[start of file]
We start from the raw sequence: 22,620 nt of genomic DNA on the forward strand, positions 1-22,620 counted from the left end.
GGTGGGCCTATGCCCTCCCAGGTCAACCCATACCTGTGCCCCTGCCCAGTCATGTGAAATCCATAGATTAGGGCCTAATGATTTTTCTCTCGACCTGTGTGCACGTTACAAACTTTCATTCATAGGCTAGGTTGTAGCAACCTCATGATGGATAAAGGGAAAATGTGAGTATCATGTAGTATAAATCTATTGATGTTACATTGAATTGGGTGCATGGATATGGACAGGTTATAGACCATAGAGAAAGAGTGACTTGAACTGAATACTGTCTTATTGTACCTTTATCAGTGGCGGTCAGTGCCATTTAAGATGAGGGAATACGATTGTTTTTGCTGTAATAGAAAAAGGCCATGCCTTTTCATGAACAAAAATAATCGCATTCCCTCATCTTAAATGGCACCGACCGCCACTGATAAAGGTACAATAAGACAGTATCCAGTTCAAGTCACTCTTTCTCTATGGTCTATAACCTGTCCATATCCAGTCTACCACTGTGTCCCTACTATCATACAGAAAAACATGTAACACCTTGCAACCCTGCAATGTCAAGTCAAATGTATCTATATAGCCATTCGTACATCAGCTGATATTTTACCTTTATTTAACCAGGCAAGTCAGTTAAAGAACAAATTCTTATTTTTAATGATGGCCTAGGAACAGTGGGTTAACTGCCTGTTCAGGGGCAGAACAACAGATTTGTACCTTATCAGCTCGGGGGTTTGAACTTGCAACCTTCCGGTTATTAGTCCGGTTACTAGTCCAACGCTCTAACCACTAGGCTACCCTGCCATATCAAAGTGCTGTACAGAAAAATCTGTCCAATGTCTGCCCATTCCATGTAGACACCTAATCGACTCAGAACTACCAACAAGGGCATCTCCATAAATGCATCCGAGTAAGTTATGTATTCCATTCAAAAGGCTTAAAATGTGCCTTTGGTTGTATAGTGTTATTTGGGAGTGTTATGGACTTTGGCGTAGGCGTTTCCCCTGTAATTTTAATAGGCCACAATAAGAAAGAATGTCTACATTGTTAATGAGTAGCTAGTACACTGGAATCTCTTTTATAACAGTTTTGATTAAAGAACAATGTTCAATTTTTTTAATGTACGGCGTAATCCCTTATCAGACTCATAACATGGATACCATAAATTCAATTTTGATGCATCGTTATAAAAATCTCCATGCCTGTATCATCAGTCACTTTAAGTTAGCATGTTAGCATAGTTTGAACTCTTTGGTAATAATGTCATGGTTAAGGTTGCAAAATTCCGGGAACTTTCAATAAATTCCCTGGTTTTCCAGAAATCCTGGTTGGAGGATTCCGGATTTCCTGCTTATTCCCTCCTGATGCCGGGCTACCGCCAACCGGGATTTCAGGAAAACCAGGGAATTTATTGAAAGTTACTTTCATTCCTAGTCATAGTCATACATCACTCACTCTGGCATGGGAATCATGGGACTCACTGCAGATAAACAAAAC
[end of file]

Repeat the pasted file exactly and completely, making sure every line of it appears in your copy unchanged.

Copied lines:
We start from the raw sequence: 22,620 nt of genomic DNA on the forward strand, positions 1-22,620 counted from the left end.
GGTGGGCCTATGCCCTCCCAGGTCAACCCATACCTGTGCCCCTGCCCAGTCATGTGAAATCCATAGATTAGGGCCTAATGATTTTTCTCTCGACCTGTGTGCACGTTACAAACTTTCATTCATAGGCTAGGTTGTAGCAACCTCATGATGGATAAAGGGAAAATGTGAGTATCATGTAGTATAAATCTATTGATGTTACATTGAATTGGGTGCATGGATATGGACAGGTTATAGACCATAGAGAAAGAGTGACTTGAACTGAATACTGTCTTATTGTACCTTTATCAGTGGCGGTCAGTGCCATTTAAGATGAGGGAATACGATTGTTTTTGCTGTAATAGAAAAAGGCCATGCCTTTTCATGAACAAAAATAATCGCATTCCCTCATCTTAAATGGCACCGACCGCCACTGATAAAGGTACAATAAGACAGTATCCAGTTCAAGTCACTCTTTCTCTATGGTCTATAACCTGTCCATATCCAGTCTACCACTGTGTCCCTACTATCATACAGAAAAACATGTAACACCTTGCAACCCTGCAATGTCAAGTCAAATGTATCTATATAGCCATTCGTACATCAGCTGATATTTTACCTTTATTTAACCAGGCAAGTCAGTTAAAGAACAAATTCTTATTTTTAATGATGGCCTAGGAACAGTGGGTTAACTGCCTGTTCAGGGGCAGAACAACAGATTTGTACCTTATCAGCTCGGGGGTTTGAACTTGCAACCTTCCGGTTATTAGTCCGGTTACTAGTCCAACGCTCTAACCACTAGGCTACCCTGCCATATCAAAGTGCTGTACAGAAAAATCTGTCCAATGTCTGCCCATTCCATGTAGACACCTAATCGACTCAGAACTACCAACAAGGGCATCTCCATAAATGCATCCGAGTAAGTTATGTATTCCATTCAAAAGGCTTAAAATGTGCCTTTGGTTGTATAGTGTTATTTGGGAGTGTTATGGACTTTGGCGTAGGCGTTTCCCCTGTAATTTTAATAGGCCACAATAAGAAAGAATGTCTACATTGTTAATGAGTAGCTAGTACACTGGAATCTCTTTTATAACAGTTTTGATTAAAGAACAATGTTCAATTTTTTTAATGTACGGCGTAATCCCTTATCAGACTCATAACATGGATACCATAAATTCAATTTTGATGCATCGTTATAAAAATCTCCATGCCTGTATCATCAGTCACTTTAAGTTAGCATGTTAGCATAGTTTGAACTCTTTGGTAATAATGTCATGGTTAAGGTTGCAAAATTCCGGGAACTTTCAATAAATTCCCTGGTTTTCCAGAAATCCTGGTTGGAGGATTCCGGATTTCCTGCTTATTCCCTCCTGATGCCGGGCTACCGCCAACCGGGATTTCAGGAAAACCAGGGAATTTATTGAAAGTTACTTTCATTCCTAGTCATAGTCATACATCACTCACTCTGGCATGGGAATCATGGGACTCACTGCAGATAAACAAAAC